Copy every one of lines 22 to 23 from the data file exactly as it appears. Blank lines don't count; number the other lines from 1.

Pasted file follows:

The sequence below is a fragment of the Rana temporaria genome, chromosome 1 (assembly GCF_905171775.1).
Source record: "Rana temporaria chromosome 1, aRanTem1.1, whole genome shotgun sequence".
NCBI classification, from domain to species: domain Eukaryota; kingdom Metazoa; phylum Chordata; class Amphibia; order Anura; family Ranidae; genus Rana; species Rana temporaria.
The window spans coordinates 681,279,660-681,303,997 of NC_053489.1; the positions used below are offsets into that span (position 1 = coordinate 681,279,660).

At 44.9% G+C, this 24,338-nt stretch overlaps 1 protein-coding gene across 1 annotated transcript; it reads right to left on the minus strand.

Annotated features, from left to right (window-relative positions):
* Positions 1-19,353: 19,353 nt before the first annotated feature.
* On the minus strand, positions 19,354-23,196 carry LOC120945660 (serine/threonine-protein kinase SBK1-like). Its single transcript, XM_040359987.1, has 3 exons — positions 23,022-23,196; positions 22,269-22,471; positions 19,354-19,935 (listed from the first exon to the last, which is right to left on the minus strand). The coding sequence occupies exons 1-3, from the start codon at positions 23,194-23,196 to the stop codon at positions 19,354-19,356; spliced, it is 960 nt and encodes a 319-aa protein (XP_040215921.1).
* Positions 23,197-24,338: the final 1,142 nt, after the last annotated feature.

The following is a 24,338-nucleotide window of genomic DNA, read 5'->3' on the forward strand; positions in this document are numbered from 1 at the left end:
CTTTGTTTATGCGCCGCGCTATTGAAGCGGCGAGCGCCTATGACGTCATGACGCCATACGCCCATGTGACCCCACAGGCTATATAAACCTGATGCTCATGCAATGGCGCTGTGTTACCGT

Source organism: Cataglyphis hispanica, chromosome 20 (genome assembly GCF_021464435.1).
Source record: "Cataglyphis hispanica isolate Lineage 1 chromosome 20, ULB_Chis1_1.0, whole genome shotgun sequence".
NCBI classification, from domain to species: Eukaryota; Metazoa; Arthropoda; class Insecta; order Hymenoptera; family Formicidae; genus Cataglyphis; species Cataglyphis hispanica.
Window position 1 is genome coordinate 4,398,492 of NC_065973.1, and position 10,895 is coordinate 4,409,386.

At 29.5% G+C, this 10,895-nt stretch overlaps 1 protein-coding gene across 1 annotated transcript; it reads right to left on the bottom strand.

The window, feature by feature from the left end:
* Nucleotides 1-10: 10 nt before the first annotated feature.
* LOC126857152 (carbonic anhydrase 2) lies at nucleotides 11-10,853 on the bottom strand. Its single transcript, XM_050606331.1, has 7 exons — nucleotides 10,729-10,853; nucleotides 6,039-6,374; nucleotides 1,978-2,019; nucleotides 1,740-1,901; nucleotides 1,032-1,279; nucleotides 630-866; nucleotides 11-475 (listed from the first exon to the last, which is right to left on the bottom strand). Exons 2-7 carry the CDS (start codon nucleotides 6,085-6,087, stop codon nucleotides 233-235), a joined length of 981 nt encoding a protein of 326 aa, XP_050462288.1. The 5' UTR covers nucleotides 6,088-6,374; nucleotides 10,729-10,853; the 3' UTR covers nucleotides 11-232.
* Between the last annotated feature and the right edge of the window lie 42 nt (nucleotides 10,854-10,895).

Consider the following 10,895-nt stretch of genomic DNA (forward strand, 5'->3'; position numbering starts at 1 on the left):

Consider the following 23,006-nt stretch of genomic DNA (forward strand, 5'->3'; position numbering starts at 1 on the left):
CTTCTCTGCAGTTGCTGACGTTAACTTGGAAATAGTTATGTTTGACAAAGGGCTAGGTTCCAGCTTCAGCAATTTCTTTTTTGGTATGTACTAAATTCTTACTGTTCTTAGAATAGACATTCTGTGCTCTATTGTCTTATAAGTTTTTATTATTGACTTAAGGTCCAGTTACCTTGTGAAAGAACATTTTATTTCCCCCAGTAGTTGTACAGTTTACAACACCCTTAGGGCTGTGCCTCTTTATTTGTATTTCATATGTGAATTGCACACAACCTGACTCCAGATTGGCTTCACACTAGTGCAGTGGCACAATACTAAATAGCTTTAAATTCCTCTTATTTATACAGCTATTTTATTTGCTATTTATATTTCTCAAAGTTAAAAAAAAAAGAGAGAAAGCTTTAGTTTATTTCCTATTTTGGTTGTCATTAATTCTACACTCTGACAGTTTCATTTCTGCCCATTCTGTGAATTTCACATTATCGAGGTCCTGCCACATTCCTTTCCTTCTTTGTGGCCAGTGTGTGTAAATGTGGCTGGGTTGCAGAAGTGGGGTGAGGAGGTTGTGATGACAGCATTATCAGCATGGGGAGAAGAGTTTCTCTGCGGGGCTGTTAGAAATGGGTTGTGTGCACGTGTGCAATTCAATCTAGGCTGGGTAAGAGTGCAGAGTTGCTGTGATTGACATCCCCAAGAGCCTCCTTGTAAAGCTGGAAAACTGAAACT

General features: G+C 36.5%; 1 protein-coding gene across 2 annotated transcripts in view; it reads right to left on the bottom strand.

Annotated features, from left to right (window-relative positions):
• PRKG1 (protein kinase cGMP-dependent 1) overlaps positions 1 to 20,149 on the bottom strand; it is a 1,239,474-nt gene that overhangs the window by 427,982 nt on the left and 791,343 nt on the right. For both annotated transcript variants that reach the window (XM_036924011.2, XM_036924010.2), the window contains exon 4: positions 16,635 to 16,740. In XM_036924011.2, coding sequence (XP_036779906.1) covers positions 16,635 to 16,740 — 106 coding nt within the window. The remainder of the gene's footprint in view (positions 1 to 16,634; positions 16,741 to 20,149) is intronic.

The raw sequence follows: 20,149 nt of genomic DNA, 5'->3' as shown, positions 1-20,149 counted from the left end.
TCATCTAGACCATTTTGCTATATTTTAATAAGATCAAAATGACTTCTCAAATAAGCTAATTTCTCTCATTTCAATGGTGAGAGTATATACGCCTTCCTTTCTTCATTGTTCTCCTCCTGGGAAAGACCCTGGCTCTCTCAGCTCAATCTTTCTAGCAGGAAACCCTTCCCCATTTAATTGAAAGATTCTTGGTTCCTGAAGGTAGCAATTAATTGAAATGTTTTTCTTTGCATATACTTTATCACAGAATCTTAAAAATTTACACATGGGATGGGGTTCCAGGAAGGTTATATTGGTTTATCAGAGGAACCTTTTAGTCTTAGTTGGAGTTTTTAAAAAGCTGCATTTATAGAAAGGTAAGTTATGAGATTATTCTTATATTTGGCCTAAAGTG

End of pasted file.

Consider the following 23,006-nt stretch of genomic DNA (forward strand, 5'->3'; position numbering starts at 1 on the left):
CTTCTCTGCAGTTGCTGACGTTAACTTGGAAATAGTTATGTTTGACAAAGGGCTAGGTTCCAGCTTCAGCAATTTCTTTTTTGGTATGTACTAAATTCTTACTGTTCTTAGAATAGACATTCTGTGCTCTATTGTCTTATAAGTTTTTATTATTGACTTAAGGTCCAGTTACCTTGTGAAAGAACATTTTATTTCCCCCAGTAGTTGTACAGTTTACAACACCCTTAGGGCTGTGCCTCTTTATTTGTATTTCATATGTGAATTGCACACAACCTGACTCCAGATTGGCTTCACACTAGTGCAGTGGCACAATACTAAATAGCTTTAAATTCCTCTTATTTATACAGCTATTTTATTTGCTATTTATATTTCTCAAAGTTAAAAAAAAAAGAGAGAAAGCTTTAGTTTATTTCCTATTTTGGTTGTCATTAATTCTACACTCTGACAGTTTCATTTCTGCCCATTCTGTGAATTTCACATTATCGAGGTCCTGCCACATTCCTTTCCTTCTTTGTGGCCAGTGTGTGTAAATGTGGCTGGGTTGCAGAAGTGGGGTGAGGAGGTTGTGATGACAGCATTATCAGCATGGGGAGAAGAGTTTCTCTGCGGGGCTGTTAGAAATGGGTTGTGTGCACGTGTGCAATTCAATCTAGGCTGGGTAAGAGTGCAGAGTTGCTGTGATTGACATCCCCAAGAGCCTCCTTGTAAAGCTGGAAAACTGAAACT